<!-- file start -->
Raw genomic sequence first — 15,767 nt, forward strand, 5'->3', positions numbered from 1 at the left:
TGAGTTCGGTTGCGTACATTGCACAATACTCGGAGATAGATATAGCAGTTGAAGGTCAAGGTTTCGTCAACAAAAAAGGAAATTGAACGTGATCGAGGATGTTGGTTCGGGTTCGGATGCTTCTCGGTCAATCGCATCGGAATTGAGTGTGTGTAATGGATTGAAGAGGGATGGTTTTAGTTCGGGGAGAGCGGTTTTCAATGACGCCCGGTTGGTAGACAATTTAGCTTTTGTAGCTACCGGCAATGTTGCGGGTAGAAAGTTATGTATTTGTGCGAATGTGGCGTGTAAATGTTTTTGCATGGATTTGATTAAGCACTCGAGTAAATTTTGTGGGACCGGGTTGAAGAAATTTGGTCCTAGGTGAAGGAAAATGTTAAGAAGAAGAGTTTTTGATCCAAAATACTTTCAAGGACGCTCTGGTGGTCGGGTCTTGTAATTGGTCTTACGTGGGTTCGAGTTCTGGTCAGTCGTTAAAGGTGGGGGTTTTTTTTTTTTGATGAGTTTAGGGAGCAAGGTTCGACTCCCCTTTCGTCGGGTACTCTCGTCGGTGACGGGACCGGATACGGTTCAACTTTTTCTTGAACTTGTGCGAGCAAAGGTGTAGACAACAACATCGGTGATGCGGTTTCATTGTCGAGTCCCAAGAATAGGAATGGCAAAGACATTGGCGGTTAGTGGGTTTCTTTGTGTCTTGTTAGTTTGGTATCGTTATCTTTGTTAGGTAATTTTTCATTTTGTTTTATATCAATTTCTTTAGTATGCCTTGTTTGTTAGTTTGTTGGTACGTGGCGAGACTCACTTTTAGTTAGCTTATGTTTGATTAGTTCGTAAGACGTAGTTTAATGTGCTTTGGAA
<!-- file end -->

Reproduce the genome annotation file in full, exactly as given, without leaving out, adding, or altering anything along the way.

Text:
Raw genomic sequence first — 15,767 nt, forward strand, 5'->3', positions numbered from 1 at the left:
TGAGTTCGGTTGCGTACATTGCACAATACTCGGAGATAGATATAGCAGTTGAAGGTCAAGGTTTCGTCAACAAAAAAGGAAATTGAACGTGATCGAGGATGTTGGTTCGGGTTCGGATGCTTCTCGGTCAATCGCATCGGAATTGAGTGTGTGTAATGGATTGAAGAGGGATGGTTTTAGTTCGGGGAGAGCGGTTTTCAATGACGCCCGGTTGGTAGACAATTTAGCTTTTGTAGCTACCGGCAATGTTGCGGGTAGAAAGTTATGTATTTGTGCGAATGTGGCGTGTAAATGTTTTTGCATGGATTTGATTAAGCACTCGAGTAAATTTTGTGGGACCGGGTTGAAGAAATTTGGTCCTAGGTGAAGGAAAATGTTAAGAAGAAGAGTTTTTGATCCAAAATACTTTCAAGGACGCTCTGGTGGTCGGGTCTTGTAATTGGTCTTACGTGGGTTCGAGTTCTGGTCAGTCGTTAAAGGTGGGGGTTTTTTTTTTTTGATGAGTTTAGGGAGCAAGGTTCGACTCCCCTTTCGTCGGGTACTCTCGTCGGTGACGGGACCGGATACGGTTCAACTTTTTCTTGAACTTGTGCGAGCAAAGGTGTAGACAACAACATCGGTGATGCGGTTTCATTGTCGAGTCCCAAGAATAGGAATGGCAAAGACATTGGCGGTTAGTGGGTTTCTTTGTGTCTTGTTAGTTTGGTATCGTTATCTTTGTTAGGTAATTTTTCATTTTGTTTTATATCAATTTCTTTAGTATGCCTTGTTTGTTAGTTTGTTGGTACGTGGCGAGACTCACTTTTAGTTAGCTTATGTTTGATTAGTTCGTAAGACGTAGTTTAATGTGCTTTGGAA